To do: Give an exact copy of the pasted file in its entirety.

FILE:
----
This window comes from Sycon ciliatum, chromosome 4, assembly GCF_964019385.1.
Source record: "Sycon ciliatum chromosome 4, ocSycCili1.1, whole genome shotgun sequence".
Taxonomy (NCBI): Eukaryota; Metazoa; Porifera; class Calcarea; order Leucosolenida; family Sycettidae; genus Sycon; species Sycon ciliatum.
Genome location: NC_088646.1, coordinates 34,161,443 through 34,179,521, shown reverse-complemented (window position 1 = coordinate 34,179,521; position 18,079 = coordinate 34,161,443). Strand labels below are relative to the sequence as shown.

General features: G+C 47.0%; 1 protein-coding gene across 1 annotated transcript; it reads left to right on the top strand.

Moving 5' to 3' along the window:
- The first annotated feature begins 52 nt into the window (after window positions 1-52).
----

This window comes from Sycon ciliatum, chromosome 4, assembly GCF_964019385.1.
Source record: "Sycon ciliatum chromosome 4, ocSycCili1.1, whole genome shotgun sequence".
Taxonomy (NCBI): Eukaryota; Metazoa; Porifera; class Calcarea; order Leucosolenida; family Sycettidae; genus Sycon; species Sycon ciliatum.
Genome location: NC_088646.1, coordinates 34,161,443 through 34,179,521, shown reverse-complemented (window position 1 = coordinate 34,179,521; position 18,079 = coordinate 34,161,443). Strand labels below are relative to the sequence as shown.

General features: G+C 47.0%; 1 protein-coding gene across 1 annotated transcript; it reads left to right on the top strand.

Moving 5' to 3' along the window:
- The first annotated feature begins 52 nt into the window (after window positions 1-52).